Percent Asphalt 65 Water 35 DuomeenT 1.0 HCl(conc.) 0.4 CaCl 0.10 Dextrose 0.10

No. 105-2 Asphalt 65 Water 35 Ethoquad O/12 0.75 CaCl 0.10 Dextrose 0.10

Ethoquad is a trademark applied to polyethoxylated quaternary ammonium salts. The letter O is an abbreviation for oleyl; the numeral 12 indicates that two moles of ethylene oxide are present in the compound.

N0. 98 Asphalt 65 Water 35 Arquad T-50 1.0 CaClz 0.1

Arquad is a trademark applied to N-alkyl quaternary ammonium compounds. The letter T indicates that the alkyl group comprises mixtures of aliphatic hydrocarbon radicals such as are derived from tallow. The numeral 50 is a grade designation.

The results, reported in cubic feet of water per square foot of surface area per day (c.s.d.), are as follows:

TABLE III Initial Reduced Percent Formulation Seepage, Seepage, Reduction c.s.d. c.s.d.

No. 104 5. 81 1. 70.0 No. -2 5. 67 1. 04 73.8 No. 98 6. 35 1. 44 77. 4

EXAMPLE IV.SEEPAGE REDUCTION- STATIC Static seepage evaluations were obtained employing a 2 /2 foot seepage cylinder equipped with an adjustable hydraulic head. The cylinder was provided with a perforated bottom upon which rested a 6 inch layer of a permeable soil. A head of 12 to 18 inches of water was maintained in the cylinder.

The soil layer was treated with the following formulations:

Percent Asphalt 65 Water 35 Duomeen T 0.3 HCl(conc.) 0.15 Cacl 0.10

No. 5 Asphalt 65 Water 35 Ethoduomeen T/13 0.5 HCl(conc.) 0.2 CaCl 0.10

l Ethoduomeen is a trademark applied to polyethoxylated N-alkyl trimethylene diamines. The letter "1" as above the numeral 13 indicates that three moles of ethylene oxide are present in the compound.

Percent Asphalt 65 Water 35 Piperazine 0.3 HCl(conc.) 0.10 CaCl 0.10 Arquad T-SO 0.1

No. 22 Asphalt 65 Water 35 Piperazine 0.3 HCl(conc.) 0.10 Arquad T-50 0.10

The results, reported in cubic feet of water per square foot of surface area per day (c.s.d.), are as follows:

TABLE IV Initial Reduced Percent Formulation seepage, seepage, Reduction e.s.d. c.s.d.

EXAMPLE V A series of field tests were made in unlined irrigation ditches extending through silty loam soil. Temporary dams were constructed, using polyethylene sheet partitions to form a series of ponds in the irrigation ditches. The ponds varied in length from 25 to 50 feet. The seepage rate (in./hr.) was measured in each pond prior to treatment and at specified time intervals after treatment. The cationic asphalt emulsions were introduced into the ponds at the rate of one-half gallon or one gallon per square yard of wetted perimeter. Four formulations were tested, as set out below:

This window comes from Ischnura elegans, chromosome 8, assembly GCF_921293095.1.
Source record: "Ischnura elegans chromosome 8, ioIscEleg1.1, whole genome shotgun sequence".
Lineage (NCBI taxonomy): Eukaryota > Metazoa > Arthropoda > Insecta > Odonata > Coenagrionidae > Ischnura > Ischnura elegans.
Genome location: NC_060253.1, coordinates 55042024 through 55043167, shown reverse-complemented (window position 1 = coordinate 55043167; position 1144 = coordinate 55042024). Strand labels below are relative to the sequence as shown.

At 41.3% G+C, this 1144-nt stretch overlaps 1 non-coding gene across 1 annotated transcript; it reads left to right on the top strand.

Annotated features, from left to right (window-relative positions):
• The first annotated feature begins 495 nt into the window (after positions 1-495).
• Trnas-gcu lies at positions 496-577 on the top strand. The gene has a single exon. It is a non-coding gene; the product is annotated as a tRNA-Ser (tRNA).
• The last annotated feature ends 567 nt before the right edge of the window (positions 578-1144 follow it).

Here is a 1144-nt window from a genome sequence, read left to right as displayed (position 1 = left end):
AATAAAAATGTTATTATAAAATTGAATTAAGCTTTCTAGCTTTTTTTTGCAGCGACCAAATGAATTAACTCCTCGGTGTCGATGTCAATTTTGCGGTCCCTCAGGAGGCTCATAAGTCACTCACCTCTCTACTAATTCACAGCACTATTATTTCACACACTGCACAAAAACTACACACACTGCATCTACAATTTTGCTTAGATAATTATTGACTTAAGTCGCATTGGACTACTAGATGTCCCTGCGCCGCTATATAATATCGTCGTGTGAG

Formulation S1 Percent Asphalt 65 Water 35 DuomeenT 0.8 Ethomeen 2C/75 0.2 HCl (conc.) 0.45 CaCl 0.10

Formulation S-2 Asphalt 65 Water 35 Arquad T50 1.0 CaCl 0.1

Formulation S3 Asphalt 65 Water 35 Ethoquad O/l2 0.5 CaCl 0.1

Formulation S-4 Asphalt 65 Water 35 Duoquad T50 1.0 CaCl 0.1

The results of the foregoing tests are summarized below in Tables V, VI and VII.

TABLE V Post-Treat seepage Rate Pre-Treat (in. hr.) Treatment (1 gaL/sq. yd.) Seepage Rate After 24 hrs. After 48 hrs.

TABLE VI Post-Treat Seepage Rate Pre-Treat (in/hr.) Treatment (91 gal./sq. yd.) seepage Rate After 24 hrs. After 48 hrs.

TABLE VII seepage Rate (in/hr.) Treatment Pre-Treat Post (4 hrs.)

8-4 (1 gal./sq. yd.) 4.74 29 8-4 gaL/sq. yd.) 3.07 1. 95

EXAMPLE VI A field test was conducted with a lined irrigation canal. The canal was lined with concrete gunite which was structurally sound but exhibited extensive cracking. Temporary dams were constructed to isolate a section of the canal. This was first filled with untreated Water and the water loss was determined at specified time intervals, the measurement being made in total inches loss. The pond area was then drained and refilled to the prior level. The wetted perimeter of the pond section was approximately 400 square yards. 100 gallons of Emulsion No. 14 was introduced into the water, making an application rate of .25 gallon per square yard. The composition of Emulsion N0. 14 is set out below, and the results obtained are summarized in Table VIII.